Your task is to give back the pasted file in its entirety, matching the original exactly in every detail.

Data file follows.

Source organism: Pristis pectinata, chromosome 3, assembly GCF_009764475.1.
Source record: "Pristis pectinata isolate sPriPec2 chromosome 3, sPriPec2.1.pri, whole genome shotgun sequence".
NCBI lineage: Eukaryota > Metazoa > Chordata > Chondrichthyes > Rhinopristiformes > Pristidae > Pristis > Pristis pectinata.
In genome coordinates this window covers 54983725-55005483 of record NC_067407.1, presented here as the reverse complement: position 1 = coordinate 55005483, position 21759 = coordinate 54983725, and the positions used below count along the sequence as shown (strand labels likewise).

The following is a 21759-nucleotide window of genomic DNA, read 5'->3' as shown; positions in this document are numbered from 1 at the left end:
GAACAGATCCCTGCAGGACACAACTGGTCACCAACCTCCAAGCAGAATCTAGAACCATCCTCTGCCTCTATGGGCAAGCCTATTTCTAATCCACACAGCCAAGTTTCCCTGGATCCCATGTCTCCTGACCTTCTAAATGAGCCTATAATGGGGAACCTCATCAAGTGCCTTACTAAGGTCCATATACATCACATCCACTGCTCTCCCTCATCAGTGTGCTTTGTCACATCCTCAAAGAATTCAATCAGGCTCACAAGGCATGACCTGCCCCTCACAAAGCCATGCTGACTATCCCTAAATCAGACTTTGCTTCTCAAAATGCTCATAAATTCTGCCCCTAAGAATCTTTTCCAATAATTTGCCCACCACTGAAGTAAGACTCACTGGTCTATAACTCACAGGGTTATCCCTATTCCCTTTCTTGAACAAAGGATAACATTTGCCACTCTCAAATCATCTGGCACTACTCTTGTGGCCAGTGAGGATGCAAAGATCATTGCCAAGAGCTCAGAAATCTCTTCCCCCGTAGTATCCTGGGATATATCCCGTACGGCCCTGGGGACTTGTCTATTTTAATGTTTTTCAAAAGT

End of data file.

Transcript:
Source organism: Pristis pectinata, chromosome 3, assembly GCF_009764475.1.
Source record: "Pristis pectinata isolate sPriPec2 chromosome 3, sPriPec2.1.pri, whole genome shotgun sequence".
NCBI lineage: Eukaryota > Metazoa > Chordata > Chondrichthyes > Rhinopristiformes > Pristidae > Pristis > Pristis pectinata.
In genome coordinates this window covers 54983725-55005483 of record NC_067407.1, presented here as the reverse complement: position 1 = coordinate 55005483, position 21759 = coordinate 54983725, and the positions used below count along the sequence as shown (strand labels likewise).

The following is a 21759-nucleotide window of genomic DNA, read 5'->3' as shown; positions in this document are numbered from 1 at the left end:
GAACAGATCCCTGCAGGACACAACTGGTCACCAACCTCCAAGCAGAATCTAGAACCATCCTCTGCCTCTATGGGCAAGCCTATTTCTAATCCACACAGCCAAGTTTCCCTGGATCCCATGTCTCCTGACCTTCTAAATGAGCCTATAATGGGGAACCTCATCAAGTGCCTTACTAAGGTCCATATACATCACATCCACTGCTCTCCCTCATCAGTGTGCTTTGTCACATCCTCAAAGAATTCAATCAGGCTCACAAGGCATGACCTGCCCCTCACAAAGCCATGCTGACTATCCCTAAATCAGACTTTGCTTCTCAAAATGCTCATAAATTCTGCCCCTAAGAATCTTTTCCAATAATTTGCCCACCACTGAAGTAAGACTCACTGGTCTATAACTCACAGGGTTATCCCTATTCCCTTTCTTGAACAAAGGATAACATTTGCCACTCTCAAATCATCTGGCACTACTCTTGTGGCCAGTGAGGATGCAAAGATCATTGCCAAGAGCTCAGAAATCTCTTCCCCCGTAGTATCCTGGGATATATCCCGTACGGCCCTGGGGACTTGTCTATTTTAATGTTTTTCAAAAGT